A new app, created by a consortium of top marine groups, is designed to crowd-source conservation and save whales from deadly ship strikes.
By Vicki Croke
Eavesdropping on whales is just one feature of a significant new bit of technology coming out today.
An iPad/iPhone app created by a consortium of some of the heaviest hitters in marine conservation is designed to get everyone—mariners, land lovers, and even the sea creatures themselves, involved in saving whales—particularly from deadly ship strikes.
The creators of the Whale Alert 2.0, a free download from the App Store, say that it is the first national whale-saving application, and that it’s designed to track whales and to help keep them safe. For the most part, that means preventing one of the leading causes of whale mortality—ship strikes.
Vicki talks to Robin Young about the new Whale Alert app on Here & Now.
But it’s also a “crowd-sourcing” app that invites users to get involved—sighting and identifying whales. It blends several high-tech elements—it’s like an air traffic control tower mixed with GPS driving directions mixed with a social networking site.
A humpback whale in the Silver Banks, Dominican Republic. Photo and sounds courtesy of IFAW.
Everyone in or around the water can track and identify whales and thereby help keep them out of danger. By knowing where individual whales are, the app can actually warn ships to slow down or change course as they approach hidden animals.
Whale Alert displays nautical charts with real-time data, so that when boaters see a whale out in the water, they can report the sighting and pinpoint the spot.
It has many features to help pilots of big cruise or container ships avoid whales.
Patrick Ramage, the director of the global whale program at the International Fund for Animal Welfare, (IFAW is one of the apps creators), explains:
“What Whale Alert does is enables the mariner to have real-time heads up display of the presence of whales that have been sighted in the area, immediate one-stop shop access to the various regulatory measures that are in place with which they need to comply. It consolidates various sources of information distracting incoming information that’s been bombarding the mariner as he’s trying to safely navigate the vessel, into a single application.”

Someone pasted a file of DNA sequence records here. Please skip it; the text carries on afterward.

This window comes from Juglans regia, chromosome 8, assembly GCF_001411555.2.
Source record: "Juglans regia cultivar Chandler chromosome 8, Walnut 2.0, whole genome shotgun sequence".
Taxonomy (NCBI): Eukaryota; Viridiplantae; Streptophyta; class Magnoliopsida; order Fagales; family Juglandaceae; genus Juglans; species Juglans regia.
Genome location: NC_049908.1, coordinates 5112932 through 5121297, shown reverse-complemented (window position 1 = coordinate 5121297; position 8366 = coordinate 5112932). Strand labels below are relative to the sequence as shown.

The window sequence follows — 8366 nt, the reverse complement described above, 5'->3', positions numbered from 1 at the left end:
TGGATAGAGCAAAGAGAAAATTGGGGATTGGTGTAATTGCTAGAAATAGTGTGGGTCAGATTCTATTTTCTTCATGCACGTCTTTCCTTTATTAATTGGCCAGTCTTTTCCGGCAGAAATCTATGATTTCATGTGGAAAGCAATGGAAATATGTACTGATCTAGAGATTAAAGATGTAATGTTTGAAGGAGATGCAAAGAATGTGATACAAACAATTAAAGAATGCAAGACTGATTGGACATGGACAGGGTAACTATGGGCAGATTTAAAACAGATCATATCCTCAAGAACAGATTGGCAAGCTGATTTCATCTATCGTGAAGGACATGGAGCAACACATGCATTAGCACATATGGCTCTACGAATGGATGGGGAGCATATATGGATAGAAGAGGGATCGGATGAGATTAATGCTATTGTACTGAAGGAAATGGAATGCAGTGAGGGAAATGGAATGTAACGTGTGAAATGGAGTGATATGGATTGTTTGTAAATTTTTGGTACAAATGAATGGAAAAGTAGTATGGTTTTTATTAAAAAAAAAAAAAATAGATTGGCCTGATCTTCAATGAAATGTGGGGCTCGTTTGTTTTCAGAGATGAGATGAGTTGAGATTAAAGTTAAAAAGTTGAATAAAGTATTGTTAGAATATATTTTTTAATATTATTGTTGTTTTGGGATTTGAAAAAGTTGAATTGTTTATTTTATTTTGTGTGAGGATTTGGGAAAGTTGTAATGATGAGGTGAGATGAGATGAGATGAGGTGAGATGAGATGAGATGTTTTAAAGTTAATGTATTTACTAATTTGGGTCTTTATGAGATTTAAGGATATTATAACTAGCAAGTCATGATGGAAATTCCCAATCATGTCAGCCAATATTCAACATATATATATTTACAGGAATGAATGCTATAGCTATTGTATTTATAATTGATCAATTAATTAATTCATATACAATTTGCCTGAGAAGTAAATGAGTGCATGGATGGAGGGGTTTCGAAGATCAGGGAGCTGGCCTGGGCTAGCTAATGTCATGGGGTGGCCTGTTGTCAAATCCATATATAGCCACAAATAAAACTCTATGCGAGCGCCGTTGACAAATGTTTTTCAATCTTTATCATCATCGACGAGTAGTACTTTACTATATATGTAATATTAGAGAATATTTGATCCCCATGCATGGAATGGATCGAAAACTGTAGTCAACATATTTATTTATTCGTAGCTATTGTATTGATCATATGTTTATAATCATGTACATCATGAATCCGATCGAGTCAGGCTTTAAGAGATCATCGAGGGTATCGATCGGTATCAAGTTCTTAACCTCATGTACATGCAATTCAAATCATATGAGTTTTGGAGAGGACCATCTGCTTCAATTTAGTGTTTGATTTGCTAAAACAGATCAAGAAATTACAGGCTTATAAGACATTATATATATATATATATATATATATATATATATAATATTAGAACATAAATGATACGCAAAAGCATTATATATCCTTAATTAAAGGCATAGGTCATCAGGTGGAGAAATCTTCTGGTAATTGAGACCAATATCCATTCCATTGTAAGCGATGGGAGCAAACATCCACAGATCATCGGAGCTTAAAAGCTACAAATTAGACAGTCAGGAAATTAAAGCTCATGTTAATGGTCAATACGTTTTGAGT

A ship’s pilot can immediately learn several things: he or she can see if there’s a whale nearby, know if the ship is in a whale management area, what the speed regulations are there, and find a recommended route.
A blue whale surfaces. Photo courtesy of NOAA. Sounds courtesy of IFAW.
People on shore can contribute by entering information—including uploading pictures of whales they’ve seen. The Whale ID Guide helps users classify the species of whale being observed, based on several things, including location, and then sightings are added to the database. Users can also report sightings of dead, stranded, or entangled whales.
The creation of the app involved a number of conservation groups and government agencies including the International Fund for Animal Welfare, the National Oceanic and Atmospheric Administration, the Office of National Marine Sanctuaries, and Point Blue, which is a science and conservation group, among others.
Consortium members are also providing ongoing support—people behind the scenes who will filter, translate, and organize the data.
One of the most interesting elements is that whales themselves, North Atlantic right whales, anyway, can also input information. They’ve already been doing it with Whale Alert 1.0. Here off the coast of Massachusetts, in the Stellwagen Bank National Marine Sanctuary, there are 12 acoustic buoys set up. When a right whales vocalize near one of them the sound is detected by the buoys and the information is entered in real time on the app.
A North Atlantic right whale breaching. Photo and sounds courtesy of IFAW.
Patrick Ramage explains how this works:
“Right whales have a distinct sound that they make and there’s an algorithm that has been developed, IFAW scientists helped develop that algorithm, it can detect a right whale up-call, and when that distinct sound is picked up by these acoustic buoys, they automatically trigger a report that is immediately integrated, validated by the federal government, and integrated into the Whale Alert’s application.”
That’s the part that I think is a little like any social networking site where you “check in” and everyone can see where you are and what you’re doing. For the whales closer to shore, that often means they’re feeding, which is what my friends on Facebook are also often doing when they post.
Whale Alert 2.0 is a beefed-up version of the Whale Alert 1.0, which the consortium considers very successful. Ramage says they’ve received good feedback from the mariners who’ve used it.
And in recent years, ship strikes on North Atlantic right whales have been reduced. That’s due to several factors, including the fact that ship speeds have been reduced in key areas.
North Atlantic right whales congregate near shorelines and feed close to the surface of the water, which makes them especially vulnerable to ship strikes. They are highly endangered animals. It’s estimated that there are only about 450 of them left in the world—a tiny population. And for this species, ship strikes are the number one mortality factor.
The new Whale Alert expands the program’s reach to both coasts and includes many species of whale, including humpback and sperm whales, blue whales, gray whales, and fin whales, among others.